United States

Final tax bill to make major changes for domestic businesses

Conference agreement includes provision from both bills


On Dec. 15, the House and Senate conferees agreed to the final provisions of the Tax Cuts and Jobs Act (TCJA) and released their conference committee report.

The agreement includes several important tax changes that will directly impact domestic businesses. The main provisions agreed to include the following:

  • Corporate tax rate – Rates would fall from a top rate of 35 percent to 21 percent for tax years beginning after Dec. 31, 2017
  • Corporate Alternative Minimum Tax – The corporate AMT would be repealed for tax years beginning after Dec. 31, 2017
  • Pass-through businesses – Allows a deduction that is tantamount to excluding 20 percent of the business income of many pass-through entities and sole proprietors for taxable years of the owner beginning after Dec. 31, 2017.  For owners otherwise subject to the top 37 percent individual tax rate, their effective tax rate on qualified income would be reduced to 29.6 percent
    • Pass-through owners whose taxable income exceeds $315,000 for a joint return (or lower amounts for single filers) would be subject to restrictions on the deduction in situations where the business did not have a specified level of wage payments or a specified amount of tangible, depreciable assets used in the business. In addition, restrictions on the deduction would apply to certain service businesses and other business described in the new law
    • Trusts and estates would be eligible for the 20 percent deduction
    • A new restriction would limit an owner’s ability to deduct active business losses against non-business income
  • Carried interests – The agreement creates a new 3-year holding period that must be satisfied to enjoy long-term capital gains rates with respect to certain carried interests in certain investment or real estate funds
  • Capital expensing – The legislation would provide for immediate expensing (i.e., 100 percent bonus depreciation) for certain qualified assets acquired and placed in service after Sept 27, 2017. The 100 percent bonus depreciation benefit would begin to phase out in 2023. The final bill would also increase the expensing allowance under Section 179 to $1 million, also subject to a phase-out
  • Business interest – The deduction for net business interest of corporations and many pass-through businesses would be limited under a formula. Generally speaking, deductions could not exceed 30 percent of EBITDA (earnings before interest, taxes, depreciation, and amortization – following the House approach) for the next four years.  After that period, interest deductions could not exceed 30 percent of EBIT (earnings before interest and taxes – following the Senate approach). Disallowed interest deductions could be carried forward. Certain taxpayers would be exempted from these rules, including taxpayers with average gross receipts of $25 million or less for the three years immediately preceding the effective date of this provision, as well as taxpayers involved in certain real estate activities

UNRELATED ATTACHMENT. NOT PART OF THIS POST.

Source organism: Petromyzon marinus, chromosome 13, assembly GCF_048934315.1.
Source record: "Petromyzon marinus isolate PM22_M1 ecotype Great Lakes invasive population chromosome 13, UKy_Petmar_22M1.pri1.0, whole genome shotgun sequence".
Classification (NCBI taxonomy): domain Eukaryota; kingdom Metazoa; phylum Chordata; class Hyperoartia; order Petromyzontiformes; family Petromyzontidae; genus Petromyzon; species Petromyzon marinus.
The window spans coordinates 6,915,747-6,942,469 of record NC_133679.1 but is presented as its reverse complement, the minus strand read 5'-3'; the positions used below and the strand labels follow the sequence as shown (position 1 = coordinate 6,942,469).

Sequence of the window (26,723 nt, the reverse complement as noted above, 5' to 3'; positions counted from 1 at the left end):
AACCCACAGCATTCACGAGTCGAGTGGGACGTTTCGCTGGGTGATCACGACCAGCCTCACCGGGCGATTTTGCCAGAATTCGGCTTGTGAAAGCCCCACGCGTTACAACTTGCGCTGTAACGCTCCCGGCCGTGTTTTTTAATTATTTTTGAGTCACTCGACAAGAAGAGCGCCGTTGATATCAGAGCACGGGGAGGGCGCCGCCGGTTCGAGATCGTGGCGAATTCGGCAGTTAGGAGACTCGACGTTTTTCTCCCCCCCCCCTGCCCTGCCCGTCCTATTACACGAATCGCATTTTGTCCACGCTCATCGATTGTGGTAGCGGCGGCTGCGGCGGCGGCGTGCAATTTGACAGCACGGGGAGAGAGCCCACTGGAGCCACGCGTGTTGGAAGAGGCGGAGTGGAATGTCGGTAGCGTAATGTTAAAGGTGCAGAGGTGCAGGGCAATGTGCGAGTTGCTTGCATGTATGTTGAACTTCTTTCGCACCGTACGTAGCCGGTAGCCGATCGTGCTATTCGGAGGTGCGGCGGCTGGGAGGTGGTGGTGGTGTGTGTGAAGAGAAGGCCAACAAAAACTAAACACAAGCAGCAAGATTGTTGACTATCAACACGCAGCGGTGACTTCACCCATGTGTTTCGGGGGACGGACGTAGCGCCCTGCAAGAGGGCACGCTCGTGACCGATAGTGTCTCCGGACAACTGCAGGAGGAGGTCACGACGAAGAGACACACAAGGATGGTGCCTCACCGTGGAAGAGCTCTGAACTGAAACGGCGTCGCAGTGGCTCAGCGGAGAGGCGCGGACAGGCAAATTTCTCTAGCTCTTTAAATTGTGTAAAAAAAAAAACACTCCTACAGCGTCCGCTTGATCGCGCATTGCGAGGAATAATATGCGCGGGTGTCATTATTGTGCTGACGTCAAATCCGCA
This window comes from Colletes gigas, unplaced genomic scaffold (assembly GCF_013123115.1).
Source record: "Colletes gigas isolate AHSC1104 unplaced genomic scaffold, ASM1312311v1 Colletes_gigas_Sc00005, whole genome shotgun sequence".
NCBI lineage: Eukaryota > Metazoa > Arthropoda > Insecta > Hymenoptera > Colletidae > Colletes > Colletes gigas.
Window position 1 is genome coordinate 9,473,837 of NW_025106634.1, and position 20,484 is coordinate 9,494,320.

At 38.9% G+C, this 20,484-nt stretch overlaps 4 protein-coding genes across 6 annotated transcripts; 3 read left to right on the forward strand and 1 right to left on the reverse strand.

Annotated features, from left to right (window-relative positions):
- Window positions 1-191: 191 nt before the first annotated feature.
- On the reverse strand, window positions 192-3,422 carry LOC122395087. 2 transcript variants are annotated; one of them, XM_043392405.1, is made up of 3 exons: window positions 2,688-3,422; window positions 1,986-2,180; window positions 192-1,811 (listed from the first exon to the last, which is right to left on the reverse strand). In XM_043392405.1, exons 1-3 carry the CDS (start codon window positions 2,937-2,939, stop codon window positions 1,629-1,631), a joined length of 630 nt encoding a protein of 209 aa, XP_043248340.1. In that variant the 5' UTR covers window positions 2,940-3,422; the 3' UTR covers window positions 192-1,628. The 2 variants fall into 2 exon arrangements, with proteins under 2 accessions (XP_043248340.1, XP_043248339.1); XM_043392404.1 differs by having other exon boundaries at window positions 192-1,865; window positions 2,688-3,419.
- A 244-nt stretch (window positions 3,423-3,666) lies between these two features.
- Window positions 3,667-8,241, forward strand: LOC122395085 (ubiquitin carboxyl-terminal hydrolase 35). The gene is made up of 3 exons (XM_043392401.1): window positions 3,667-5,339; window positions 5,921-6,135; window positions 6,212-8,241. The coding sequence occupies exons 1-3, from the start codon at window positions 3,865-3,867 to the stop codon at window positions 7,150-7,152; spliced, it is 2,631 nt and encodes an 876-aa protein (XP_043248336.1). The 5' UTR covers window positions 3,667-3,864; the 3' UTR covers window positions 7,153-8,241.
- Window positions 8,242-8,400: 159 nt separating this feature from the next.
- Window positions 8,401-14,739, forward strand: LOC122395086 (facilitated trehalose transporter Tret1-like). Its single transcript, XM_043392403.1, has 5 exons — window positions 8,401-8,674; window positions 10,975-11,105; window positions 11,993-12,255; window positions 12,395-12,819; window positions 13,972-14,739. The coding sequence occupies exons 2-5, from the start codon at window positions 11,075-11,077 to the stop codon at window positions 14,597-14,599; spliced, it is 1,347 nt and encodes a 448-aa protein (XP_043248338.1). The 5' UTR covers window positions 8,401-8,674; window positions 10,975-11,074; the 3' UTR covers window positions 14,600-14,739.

• Net operating losses (NOLs) – The agreement would limit the NOL deduction to 80 percent of taxable income for losses arising in tax years beginning after Dec. 31, 2017. Carrybacks would generally be eliminated, but unused losses could be carried forward indefinitely
  • Domestic manufacturing deduction – The Section 199 domestic production deduction would be repealed for tax years beginning after Dec. 31, 2017
  • Research credit and expenses – The legislation retains the research and development credit and requires capitalization and amortization of research and experimental expenses over a 5-year period. The capitalization provisions would apply to amounts paid or incurred in tax years beginning after Dec. 31, 2021
  • Overall methods of accounting – The agreement increases the gross receipts threshold above which C-corporations and partnerships with C-corporation partners must generally use the accrual method of accounting. The conference agreement increases the threshold from $5 million to $25 million
  • Like-kind exchanges – Like-kind exchanges under Section 1031 would be limited to real property that is not held primarily for sale. Personal property would no longer qualify for tax-deferred treatment

It is expected that both the House and Senate will vote on the legislation this week. As we continue to review the final legislation, we will provide more in-depth coverage of these and many other provisions.

Read the conference committee report (legislative text and Joint Committee on Taxation estimate).

Read the conference committee’s Joint Explanatory Statement that explains the bill.

Please see our additional tax alerts for details regarding the individual, pass-through, and international aspects of the conference agreement on the final proposed legislation.



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